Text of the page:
Published Dec 9, 2015

Our World in 2046: Back to the Basics

By Teresa Opheim

Practical Farmers is 30 years old. Where should our organization be 30 years from now? At a 2016 Annual Conference session, we will be exploring this very question. Below is the second of three scenarios that might get you to noodle what Iowa will be like in 2046; these scenarios are from a conference session PFI held five years ago. How does PFI fit into the scenario below? Please join Tina Bakehouse, Gail Hickenbottom and me Jan. 23 with your ideas.

Scenario Two: Back to the Basics

Laura took a seat at the 2046 Eldora seed swap, eager to sip her hot herbal tea. The room was cold, despite the hundred people present. She was pretty pleased, because she had snared some melon seeds she was eager to plant the next spring.

In 2016, Laura was just starting a career as a computer programmer in Des Moines. “Peak oil” was a phrase she skimmed over in the newspapers. She didn’t pay much attention when gas prices rose to $3 a gallon, but $4 a gallon stretched her budget thin. The prices continued to increase in jagged spurts and stops—and never went down. Despite massive influxes of government stimulus money, the nation stayed in recession for years. Laura’s pay stagnated, then, in 2020, she lost her job. And that’s when it really hit her how completely and totally the U.S. economy was tied to oil.

It was then that Laura moved home to Eldora. Her parents lost their jobs a few years later.

back to basics oneIn 2023, it became clear that Laura’s family would have no other choice: They had to become largely self-sufficient. They tilled up the grass that had been the backyard to expand the family’s garden plot. They turned the garage into a chicken coop. On 40 acres of farmland they owned outside of town, Laura and her father seeded down their fields and grew prairie grasses to heat the family home. The family used to have three cars, and now they have one, and that one doesn’t work well.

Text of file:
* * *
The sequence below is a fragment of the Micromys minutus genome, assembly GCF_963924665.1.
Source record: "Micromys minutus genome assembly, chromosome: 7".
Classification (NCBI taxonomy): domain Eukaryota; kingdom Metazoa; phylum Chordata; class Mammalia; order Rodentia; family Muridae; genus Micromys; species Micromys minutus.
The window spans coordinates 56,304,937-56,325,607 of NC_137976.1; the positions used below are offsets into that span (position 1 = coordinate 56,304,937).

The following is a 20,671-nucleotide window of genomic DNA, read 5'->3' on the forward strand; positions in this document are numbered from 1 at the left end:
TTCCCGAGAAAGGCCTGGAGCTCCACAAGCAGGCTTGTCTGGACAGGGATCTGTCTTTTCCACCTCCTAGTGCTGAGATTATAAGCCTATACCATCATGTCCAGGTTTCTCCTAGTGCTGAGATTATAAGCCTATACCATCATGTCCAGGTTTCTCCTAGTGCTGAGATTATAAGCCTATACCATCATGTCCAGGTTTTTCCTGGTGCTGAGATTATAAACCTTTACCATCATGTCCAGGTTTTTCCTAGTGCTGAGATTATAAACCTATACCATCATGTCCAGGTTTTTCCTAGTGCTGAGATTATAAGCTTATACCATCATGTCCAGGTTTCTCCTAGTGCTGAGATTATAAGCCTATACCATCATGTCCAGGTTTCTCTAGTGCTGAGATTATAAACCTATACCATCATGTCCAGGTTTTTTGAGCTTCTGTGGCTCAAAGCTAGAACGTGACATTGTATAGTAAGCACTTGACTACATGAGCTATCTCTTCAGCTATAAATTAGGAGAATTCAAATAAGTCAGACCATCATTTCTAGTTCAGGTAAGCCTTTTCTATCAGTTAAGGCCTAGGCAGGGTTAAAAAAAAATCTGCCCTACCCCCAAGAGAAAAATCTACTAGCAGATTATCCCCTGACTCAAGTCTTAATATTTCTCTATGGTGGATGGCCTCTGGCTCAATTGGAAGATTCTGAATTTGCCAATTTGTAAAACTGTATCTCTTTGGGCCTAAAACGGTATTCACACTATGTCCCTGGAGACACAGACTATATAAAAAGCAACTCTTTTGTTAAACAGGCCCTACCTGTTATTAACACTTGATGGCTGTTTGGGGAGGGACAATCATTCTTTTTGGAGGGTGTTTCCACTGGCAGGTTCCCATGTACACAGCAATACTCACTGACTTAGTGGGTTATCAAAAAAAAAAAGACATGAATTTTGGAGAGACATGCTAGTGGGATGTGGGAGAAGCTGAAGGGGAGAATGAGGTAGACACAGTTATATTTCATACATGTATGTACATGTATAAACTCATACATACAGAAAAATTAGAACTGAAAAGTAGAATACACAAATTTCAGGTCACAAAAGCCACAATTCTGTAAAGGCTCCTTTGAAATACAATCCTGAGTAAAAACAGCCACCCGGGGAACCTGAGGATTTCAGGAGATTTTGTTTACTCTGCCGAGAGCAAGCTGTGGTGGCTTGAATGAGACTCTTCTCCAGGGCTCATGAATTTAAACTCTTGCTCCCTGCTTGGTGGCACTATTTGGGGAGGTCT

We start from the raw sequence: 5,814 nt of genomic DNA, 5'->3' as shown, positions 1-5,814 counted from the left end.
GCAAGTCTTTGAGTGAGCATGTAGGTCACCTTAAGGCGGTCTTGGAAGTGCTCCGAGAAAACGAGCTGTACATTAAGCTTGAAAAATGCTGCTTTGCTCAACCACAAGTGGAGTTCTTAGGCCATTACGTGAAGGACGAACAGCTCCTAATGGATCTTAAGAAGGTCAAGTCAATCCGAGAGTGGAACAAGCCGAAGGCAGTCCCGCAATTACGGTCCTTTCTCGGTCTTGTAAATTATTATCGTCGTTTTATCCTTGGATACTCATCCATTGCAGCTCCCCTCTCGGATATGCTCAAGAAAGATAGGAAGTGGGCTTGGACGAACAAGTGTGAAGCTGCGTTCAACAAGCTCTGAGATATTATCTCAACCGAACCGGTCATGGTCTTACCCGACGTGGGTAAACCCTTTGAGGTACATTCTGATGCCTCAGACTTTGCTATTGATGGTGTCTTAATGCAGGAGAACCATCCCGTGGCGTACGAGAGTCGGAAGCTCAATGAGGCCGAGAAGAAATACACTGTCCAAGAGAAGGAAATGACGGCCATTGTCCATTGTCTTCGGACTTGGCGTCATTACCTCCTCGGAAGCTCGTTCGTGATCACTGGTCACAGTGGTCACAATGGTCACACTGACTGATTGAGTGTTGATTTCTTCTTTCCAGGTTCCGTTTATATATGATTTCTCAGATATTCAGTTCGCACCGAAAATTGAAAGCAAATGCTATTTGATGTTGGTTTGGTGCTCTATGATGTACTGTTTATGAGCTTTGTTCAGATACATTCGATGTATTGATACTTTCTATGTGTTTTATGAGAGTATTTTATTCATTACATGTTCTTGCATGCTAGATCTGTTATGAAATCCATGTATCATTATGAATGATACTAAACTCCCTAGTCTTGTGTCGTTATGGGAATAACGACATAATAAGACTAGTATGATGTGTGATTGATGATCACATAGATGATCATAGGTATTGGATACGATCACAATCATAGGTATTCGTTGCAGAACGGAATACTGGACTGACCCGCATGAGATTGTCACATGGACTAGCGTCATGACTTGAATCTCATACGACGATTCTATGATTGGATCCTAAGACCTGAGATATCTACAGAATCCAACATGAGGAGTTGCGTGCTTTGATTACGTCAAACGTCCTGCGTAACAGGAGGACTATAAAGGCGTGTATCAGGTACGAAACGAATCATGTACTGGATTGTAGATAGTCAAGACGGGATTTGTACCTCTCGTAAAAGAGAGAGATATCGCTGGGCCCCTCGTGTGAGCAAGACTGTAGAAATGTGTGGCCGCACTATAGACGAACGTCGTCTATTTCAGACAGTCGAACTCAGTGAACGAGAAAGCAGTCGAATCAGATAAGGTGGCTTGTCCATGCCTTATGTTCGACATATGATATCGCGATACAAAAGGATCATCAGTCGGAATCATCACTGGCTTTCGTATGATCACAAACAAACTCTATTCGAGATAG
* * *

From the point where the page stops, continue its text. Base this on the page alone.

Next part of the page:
Laura’s mother is finished with her seed swapping, and she joins Laura at the table with her find: some Cherokee purple tomato seed. She’s eager to plant the tomato seed, but wonders if she’s foolish. With the rains and the pests they’ve been getting, will the plants make it? Back in 2016, Laura’s mother grew and canned some tomatoes as a hobby. Today, the family grows and cans all of their vegetables, and Laura’s mother is often sought out for her growing expertise. They trade vegetables and chickens for sweet corn, wheat, barley and other food grown on neighbors’ plots.

Through the years, more and more people have left the cities and moved back home to Eldora; all of the town’s homes are now filled. Few are living comfortably, none are saving money, and most are worried about their future. Laura has learned how to darn socks and refurbish garden equipment. Laura’s father trades his carpentry services for food and other items. Purchasing new items is a rarity.

An old butcher reopened for business a few years back, but people are eating less meat than they once did. Laura and her parents have each lost about 20 pounds. They struggle to keep warm in the winter. In the summer, air conditioning is an unthinkable luxury, as are the winter vacations where they used to sun on the beach and stuff themselves with seafood from Cancun.

Laura and her mother grab their coats and say goodbye to friends. As they head home, Laura thinks about how she misses the restaurants of Des Moines and activities she used to do there. She doesn’t feel like she has much in common with her urban peers anymore, though, and she’s lost touch with them. She falls into bed tired each night and kind of hungry, but also deeply satisfied with what she’s accomplished with her own hands. Funny, she thought to herself, how much I enjoy the simple pleasures with in this life of hard times.